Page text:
While being rational, it was also reformist, just like his reformism when it came to the economic and social sphere. Traditional Buddhism argued that the supramundane path, or the path of the sotapannas, the once-returners, and the non-returners, was not possible for laymen. Dharmapala effectively wiped away this distinction by claiming that everyone and anyone could participate in the religious life. While this is tentatively comparable to the efforts made by Calvin and Luther in Europe during the Protestant Reformation, as Regi Siriwardena has argued, there was no real radicalism underpinning this new and revolutionary variant of Buddhism; it still thrived on a fundamentally conservative base. Be as it may, one can’t really discount Dharmapala’s attempts at opening the path to the lay devotee. He emancipated that devotee by arguing, controversially at times, that there was no real need to defer the achievement of Nirvana to a future birth. Naturally, this was on the other extreme of the traditional monastic elite, who preferred a more otherworldly interpretation of their faith in which higher states of consciousness were reserved for those who had donned the robes and passed through several stages in Arahantship.
It was Dharmapala’s overwhelming belief that Arahantship was possible in one’s present life and that it need not be deferred to a future life
The traditional monastic elite had as their patrons the traditional elite, the Nobodies who had become Somebodies through capitalist accumulation. They too subscribed to the a more mundane interpretation, arguing (perhaps to protect their own vested interests in this birth) that the chief aim of a Buddhist was to procure enough merit to enjoy a happier, more meritorious next birth. While this interpretation had not been birthed by the Theosophists, it grew out of those who followed Theosophy (which even Dharmapala subscribed to, until differences between him and Henry Steel Olcott made them part ways). D. B. Jayatilake, for instance, in an essay titled “Practical Buddhism”, contended that the efforts of one life were not enough to attain complete renunciation. It required a preliminary course, the preparation for a future life. The chief aim of one’s present life, on the other hand, was to observe precepts, support one’s family through right livelihood, and do good in this world. Herein lies the subtle but fatal rupture between Dharmapala (the reformist) and his opposing group (the neo-traditionalist): the former was fiercely advocating the shattering of distinctions between the present and the future, while the latter conversely advocated the maintenance of those distinctions, and of various other distinctions which approximated to the views of those in the group who believed, inter alia, in the liberal ideal of a secular state, with a separation between the government and the temple, between faith and personal life: in short, between precept and practice.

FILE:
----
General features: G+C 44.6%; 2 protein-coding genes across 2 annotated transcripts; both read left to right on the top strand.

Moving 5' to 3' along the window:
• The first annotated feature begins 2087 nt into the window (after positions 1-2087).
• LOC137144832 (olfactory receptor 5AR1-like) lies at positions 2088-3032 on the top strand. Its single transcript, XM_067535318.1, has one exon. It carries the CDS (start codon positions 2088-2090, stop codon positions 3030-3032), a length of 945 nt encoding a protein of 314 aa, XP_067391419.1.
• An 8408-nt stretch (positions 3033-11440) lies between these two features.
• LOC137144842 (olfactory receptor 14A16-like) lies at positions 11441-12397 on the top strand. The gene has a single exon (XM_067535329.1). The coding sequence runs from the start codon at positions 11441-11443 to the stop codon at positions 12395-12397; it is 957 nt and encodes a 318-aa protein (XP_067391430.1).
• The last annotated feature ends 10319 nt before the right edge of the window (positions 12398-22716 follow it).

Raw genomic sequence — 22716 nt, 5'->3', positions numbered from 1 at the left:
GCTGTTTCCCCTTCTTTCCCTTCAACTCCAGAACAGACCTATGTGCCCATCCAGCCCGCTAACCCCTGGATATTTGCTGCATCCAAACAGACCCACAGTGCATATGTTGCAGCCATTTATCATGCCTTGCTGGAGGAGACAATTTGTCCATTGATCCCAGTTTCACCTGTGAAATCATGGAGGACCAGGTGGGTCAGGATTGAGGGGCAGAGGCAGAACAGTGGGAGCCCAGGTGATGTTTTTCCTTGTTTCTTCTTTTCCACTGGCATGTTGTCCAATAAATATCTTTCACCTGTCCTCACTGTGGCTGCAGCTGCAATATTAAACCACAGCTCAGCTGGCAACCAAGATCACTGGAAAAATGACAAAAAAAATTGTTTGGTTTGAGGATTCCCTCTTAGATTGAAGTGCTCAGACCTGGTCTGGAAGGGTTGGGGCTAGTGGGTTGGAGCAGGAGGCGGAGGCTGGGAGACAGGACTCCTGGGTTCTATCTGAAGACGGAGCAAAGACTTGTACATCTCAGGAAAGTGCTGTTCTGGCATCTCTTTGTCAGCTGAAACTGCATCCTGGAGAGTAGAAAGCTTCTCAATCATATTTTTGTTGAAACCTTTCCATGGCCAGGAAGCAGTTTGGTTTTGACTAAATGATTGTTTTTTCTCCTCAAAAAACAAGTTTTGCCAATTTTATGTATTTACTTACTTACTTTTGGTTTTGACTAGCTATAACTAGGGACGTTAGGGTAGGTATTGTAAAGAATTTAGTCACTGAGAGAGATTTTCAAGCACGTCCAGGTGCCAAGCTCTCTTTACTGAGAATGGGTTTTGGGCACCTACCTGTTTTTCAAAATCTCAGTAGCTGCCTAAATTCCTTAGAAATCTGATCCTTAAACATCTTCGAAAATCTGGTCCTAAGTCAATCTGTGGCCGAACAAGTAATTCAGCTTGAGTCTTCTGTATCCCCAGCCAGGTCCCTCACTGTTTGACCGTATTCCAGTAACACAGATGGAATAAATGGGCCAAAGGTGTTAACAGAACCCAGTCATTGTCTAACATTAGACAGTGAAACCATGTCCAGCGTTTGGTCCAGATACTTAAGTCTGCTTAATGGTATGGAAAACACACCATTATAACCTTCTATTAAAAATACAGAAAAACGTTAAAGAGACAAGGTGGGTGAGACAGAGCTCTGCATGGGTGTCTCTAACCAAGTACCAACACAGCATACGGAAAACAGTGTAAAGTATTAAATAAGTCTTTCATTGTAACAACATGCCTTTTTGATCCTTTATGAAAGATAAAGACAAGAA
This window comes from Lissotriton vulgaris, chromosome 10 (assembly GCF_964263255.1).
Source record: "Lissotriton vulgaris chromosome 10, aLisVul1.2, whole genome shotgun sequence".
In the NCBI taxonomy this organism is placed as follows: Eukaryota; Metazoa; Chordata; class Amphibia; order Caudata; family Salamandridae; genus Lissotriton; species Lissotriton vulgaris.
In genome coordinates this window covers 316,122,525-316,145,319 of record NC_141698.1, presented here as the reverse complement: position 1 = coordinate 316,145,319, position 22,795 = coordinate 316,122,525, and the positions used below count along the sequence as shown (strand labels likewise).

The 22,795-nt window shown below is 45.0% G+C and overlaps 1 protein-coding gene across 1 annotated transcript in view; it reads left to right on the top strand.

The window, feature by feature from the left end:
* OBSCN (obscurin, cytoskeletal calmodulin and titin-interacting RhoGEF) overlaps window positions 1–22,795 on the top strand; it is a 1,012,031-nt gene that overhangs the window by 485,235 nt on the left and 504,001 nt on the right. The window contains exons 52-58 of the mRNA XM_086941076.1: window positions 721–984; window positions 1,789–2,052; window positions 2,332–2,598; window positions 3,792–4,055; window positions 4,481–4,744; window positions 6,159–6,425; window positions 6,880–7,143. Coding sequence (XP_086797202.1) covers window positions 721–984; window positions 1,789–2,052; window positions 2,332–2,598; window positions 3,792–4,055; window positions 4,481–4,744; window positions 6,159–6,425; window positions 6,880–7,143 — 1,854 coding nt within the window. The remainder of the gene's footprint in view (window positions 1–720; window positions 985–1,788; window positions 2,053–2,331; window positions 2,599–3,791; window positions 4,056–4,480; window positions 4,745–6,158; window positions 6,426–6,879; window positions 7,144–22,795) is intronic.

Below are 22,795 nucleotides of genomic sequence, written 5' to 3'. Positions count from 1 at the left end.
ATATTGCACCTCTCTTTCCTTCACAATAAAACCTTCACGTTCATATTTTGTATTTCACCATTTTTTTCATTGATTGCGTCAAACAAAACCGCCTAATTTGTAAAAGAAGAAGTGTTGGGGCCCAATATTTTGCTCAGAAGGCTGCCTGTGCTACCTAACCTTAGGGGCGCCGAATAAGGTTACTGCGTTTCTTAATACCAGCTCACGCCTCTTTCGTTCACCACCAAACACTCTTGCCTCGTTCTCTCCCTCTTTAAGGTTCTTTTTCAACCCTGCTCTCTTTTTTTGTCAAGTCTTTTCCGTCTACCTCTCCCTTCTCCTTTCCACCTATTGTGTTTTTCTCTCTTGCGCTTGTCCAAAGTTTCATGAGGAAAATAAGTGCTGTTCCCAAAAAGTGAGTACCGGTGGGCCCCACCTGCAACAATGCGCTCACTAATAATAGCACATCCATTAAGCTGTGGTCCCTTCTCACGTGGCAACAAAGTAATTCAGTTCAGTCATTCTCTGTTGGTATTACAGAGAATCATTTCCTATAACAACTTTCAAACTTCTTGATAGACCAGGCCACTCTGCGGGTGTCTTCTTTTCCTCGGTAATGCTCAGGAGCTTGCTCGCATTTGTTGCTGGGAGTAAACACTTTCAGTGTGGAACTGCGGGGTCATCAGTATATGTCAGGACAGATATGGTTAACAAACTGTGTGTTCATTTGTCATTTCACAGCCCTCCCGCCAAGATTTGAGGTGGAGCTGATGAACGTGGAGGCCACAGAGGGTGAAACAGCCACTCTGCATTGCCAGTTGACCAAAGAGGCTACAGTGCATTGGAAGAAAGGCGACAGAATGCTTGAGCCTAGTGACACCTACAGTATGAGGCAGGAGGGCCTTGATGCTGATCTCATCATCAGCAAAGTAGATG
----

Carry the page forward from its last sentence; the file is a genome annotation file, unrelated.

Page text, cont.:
It is difficult, then, to draw up imaginary lines dividing Dharmapala the national figure from Dharmapala the lay preacher
It doesn’t take one much time to ascertain that the overwhelming support for this school of thought came from the new bourgeoisie, because in part at least, they were seeking ways to rationalise their business interests through a new interpretation of Buddhism. Dharmapala too was an entrepreneur, but was hardly of the sort that the new bourgeoisie were. One can contend that it was his line of family businesses, which involved manual labour and the transformation of material into industrial products, which spurred him into his nationalist crusade. One can also contend that it was the nature of those businesses which compelled him to strike out on his own when it came to a radical re-evaluation of Buddhism. Years later, when Kumari Jayawardena’s father, A. P. de Zoysa, would join that battle against the new bourgeoisie, who by then would become leaders of the independence movement, the political landscape had bifurcated between a left movement which sought to industrialise this nation and a rightwing movement which remained complacent with the petty, primitive nature of their form of capitalist accumulation.
It is difficult, then, to draw up imaginary lines dividing Dharmapala the national figure from Dharmapala the lay preacher. In an essay on Buddhism, published at the turn of the 20th century, for instance, he implores the British to “let industrial and technical schools be started in populous schools and villages.” Perhaps more than anything else, if we are to chart Dharmapala’s ascendancy as a crusader and a radical wielder of his faith, we need to consider that it is the intermingling of these two strands, rather than the separate analysis of each of them, which can best help us understand the man beneath the robe, and the robe and the enigma which made up the man. Free from all those invectives.